3. Proposed FWA-GWO

The main goal of the hybridization between both methods [6] is to take advantage of their main features and in this paper we present the following features of each method that we are using for achieving hybridization:FWA:(i)Initialization(ii)Explosion amplitude(iii)LocationsGWO:(i)Hierarchical pyramid(ii)Interaction among the population(iii)Next location of population

Figure 3 shows a general flow chart of the proposed hybridization between the FWA and GWO algorithms and the red blocks represent the considered features of the FWA and the blue blocks the GWO features that are used in the proposed hybrid approach.

In order to explain the performance of the FWA-GWO, we are presenting below the details of each block in the flowchart that we illustrated in Figure 3.

3.1. Select Initial Packs and Wolves

We start to select a number of locations as in the FWA, but in this case we are representing the number of the packs in the population. In addition we need to select the number of wolves for each pack represented by . It is important to mention that the conventional FWA works with a number of function evaluations and the GWO works with the iterations as stopping criteria, so in (13) we show the relation between both types of stopping criteria.where is the total number of iterations; is the number of function evaluations; is the number of packs; and is the number of wolves for each pack.

For example if we have 4 packs and 6 wolves for each pack, we have 24 possible solutions for each iteration in the algorithm; therefore, for 15,000 function evaluations the FWA-GWO algorithm will execute 625 iterations [23].

3.2. Set Initial Packs with Wolves for the Search Space

We add a way to select initial locations in this algorithm, which means that, depending on the number of packs, the corresponding number of partitions is found. For example, if we have a search space with a lower bound and upper bound defined in a range ,where TS is a total search space and ub and lb represent the upper and lower bounds, respectively.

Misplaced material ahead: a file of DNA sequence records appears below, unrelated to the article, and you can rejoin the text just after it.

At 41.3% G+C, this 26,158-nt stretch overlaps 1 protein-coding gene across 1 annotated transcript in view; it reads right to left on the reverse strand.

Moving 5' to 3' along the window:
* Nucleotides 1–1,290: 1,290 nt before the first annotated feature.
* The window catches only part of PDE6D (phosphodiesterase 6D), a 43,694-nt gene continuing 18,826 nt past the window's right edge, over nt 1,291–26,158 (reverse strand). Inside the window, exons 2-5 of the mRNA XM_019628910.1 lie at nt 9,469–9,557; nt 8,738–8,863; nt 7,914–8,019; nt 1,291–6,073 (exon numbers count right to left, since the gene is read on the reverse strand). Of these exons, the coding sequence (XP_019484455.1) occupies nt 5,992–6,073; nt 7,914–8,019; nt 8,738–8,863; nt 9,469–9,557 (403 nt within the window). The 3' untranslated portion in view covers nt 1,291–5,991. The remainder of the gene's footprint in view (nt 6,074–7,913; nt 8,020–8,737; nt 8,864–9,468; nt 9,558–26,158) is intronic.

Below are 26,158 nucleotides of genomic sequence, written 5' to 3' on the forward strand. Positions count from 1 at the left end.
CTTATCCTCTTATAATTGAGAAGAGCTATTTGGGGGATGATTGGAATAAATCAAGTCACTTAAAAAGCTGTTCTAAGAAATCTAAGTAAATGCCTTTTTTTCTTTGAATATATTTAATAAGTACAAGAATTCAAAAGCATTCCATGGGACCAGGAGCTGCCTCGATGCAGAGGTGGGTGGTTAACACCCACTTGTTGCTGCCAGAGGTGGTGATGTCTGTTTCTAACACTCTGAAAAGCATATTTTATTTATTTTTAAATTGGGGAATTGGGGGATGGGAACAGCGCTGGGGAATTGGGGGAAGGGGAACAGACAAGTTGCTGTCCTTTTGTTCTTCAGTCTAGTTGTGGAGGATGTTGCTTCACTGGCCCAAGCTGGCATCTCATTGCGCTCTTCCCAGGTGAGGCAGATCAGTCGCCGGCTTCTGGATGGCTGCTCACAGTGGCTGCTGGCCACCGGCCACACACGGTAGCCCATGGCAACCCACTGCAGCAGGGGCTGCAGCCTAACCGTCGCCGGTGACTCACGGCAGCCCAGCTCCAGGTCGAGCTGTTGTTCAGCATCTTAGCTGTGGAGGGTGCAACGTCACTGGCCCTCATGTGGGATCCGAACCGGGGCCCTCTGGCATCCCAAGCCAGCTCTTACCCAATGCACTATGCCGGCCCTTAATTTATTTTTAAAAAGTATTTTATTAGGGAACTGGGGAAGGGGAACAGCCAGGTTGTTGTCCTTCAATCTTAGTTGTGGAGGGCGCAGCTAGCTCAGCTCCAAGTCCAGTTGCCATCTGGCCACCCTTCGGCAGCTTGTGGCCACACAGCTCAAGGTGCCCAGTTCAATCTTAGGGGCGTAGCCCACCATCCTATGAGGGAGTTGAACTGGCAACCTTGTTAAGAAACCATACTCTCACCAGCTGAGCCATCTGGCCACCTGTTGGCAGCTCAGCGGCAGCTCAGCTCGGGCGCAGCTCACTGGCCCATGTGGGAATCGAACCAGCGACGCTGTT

We need subspaces where each pack performs the initialization of its subpopulation and this behavior is represented inSS is the distance that should exist between each range for each pack. These ranges for each pack are calculated with a general linear function, as shown as follows:where , is the number of packs, and is a calculated constant value. In this case, of the search space, such that the search ranges for each pack are [], []⋯[]. We can represent this as follows: .

In Figure 4, we can find an example of this initialization method with 4 packs and a search space in a range of of [, 100] with 2 dimensions.

An advantage of this algorithm is the initialization of the population in subspaces of the search space; FWA-GWO partitions the search space for the function to be evaluated based on the number of packs, with the aim of covering most of the search space and assuring achieving the exploration. Figure 5 shows the initialization of the population based on the leader.

3.3. Update the Positions for Each Agent Based on Its Packs

As we mentioned above, this part simulates the update of the wolves based on the leaders of each pack, and to understand better its performance, we illustrate in a graphical way a representation of this behavior.

Figure 6 shows an example of how to update the positions in FWA-GWO; is a bidimensional plot with a function in a range of and with an optimum equal to zero. Also in Figure 6, we can find in a graphical way the convergence of the all search agents in the algorithm. In addition, we can mention that blue, red, aqua, and green points represent the members of the 4 packs for this example, and the magenta points represent the initialization of each pack.